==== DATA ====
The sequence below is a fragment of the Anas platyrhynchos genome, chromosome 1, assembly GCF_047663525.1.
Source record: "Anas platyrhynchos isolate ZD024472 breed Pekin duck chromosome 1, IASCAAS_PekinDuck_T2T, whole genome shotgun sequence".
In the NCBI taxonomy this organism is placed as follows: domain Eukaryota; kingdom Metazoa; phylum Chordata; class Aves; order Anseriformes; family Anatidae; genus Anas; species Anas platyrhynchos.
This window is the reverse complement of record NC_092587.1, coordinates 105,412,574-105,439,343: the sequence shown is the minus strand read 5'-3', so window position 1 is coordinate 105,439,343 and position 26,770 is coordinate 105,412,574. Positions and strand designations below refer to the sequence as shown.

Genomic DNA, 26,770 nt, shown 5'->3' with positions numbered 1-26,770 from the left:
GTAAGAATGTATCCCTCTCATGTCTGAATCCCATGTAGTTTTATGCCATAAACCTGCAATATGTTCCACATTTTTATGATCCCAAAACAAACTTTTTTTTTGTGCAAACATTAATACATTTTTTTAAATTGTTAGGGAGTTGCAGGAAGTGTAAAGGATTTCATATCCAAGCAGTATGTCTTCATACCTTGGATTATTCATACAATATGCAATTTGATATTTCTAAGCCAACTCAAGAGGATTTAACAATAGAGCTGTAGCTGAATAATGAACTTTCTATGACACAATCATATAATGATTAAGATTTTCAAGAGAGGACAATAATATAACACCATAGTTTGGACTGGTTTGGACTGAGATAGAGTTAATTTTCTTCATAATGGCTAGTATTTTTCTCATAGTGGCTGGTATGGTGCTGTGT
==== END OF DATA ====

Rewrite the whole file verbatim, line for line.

The sequence below is a fragment of the Anas platyrhynchos genome, chromosome 1, assembly GCF_047663525.1.
Source record: "Anas platyrhynchos isolate ZD024472 breed Pekin duck chromosome 1, IASCAAS_PekinDuck_T2T, whole genome shotgun sequence".
In the NCBI taxonomy this organism is placed as follows: domain Eukaryota; kingdom Metazoa; phylum Chordata; class Aves; order Anseriformes; family Anatidae; genus Anas; species Anas platyrhynchos.
This window is the reverse complement of record NC_092587.1, coordinates 105,412,574-105,439,343: the sequence shown is the minus strand read 5'-3', so window position 1 is coordinate 105,439,343 and position 26,770 is coordinate 105,412,574. Positions and strand designations below refer to the sequence as shown.

Genomic DNA, 26,770 nt, shown 5'->3' with positions numbered 1-26,770 from the left:
GTAAGAATGTATCCCTCTCATGTCTGAATCCCATGTAGTTTTATGCCATAAACCTGCAATATGTTCCACATTTTTATGATCCCAAAACAAACTTTTTTTTTGTGCAAACATTAATACATTTTTTTAAATTGTTAGGGAGTTGCAGGAAGTGTAAAGGATTTCATATCCAAGCAGTATGTCTTCATACCTTGGATTATTCATACAATATGCAATTTGATATTTCTAAGCCAACTCAAGAGGATTTAACAATAGAGCTGTAGCTGAATAATGAACTTTCTATGACACAATCATATAATGATTAAGATTTTCAAGAGAGGACAATAATATAACACCATAGTTTGGACTGGTTTGGACTGAGATAGAGTTAATTTTCTTCATAATGGCTAGTATTTTTCTCATAGTGGCTGGTATGGTGCTGTGT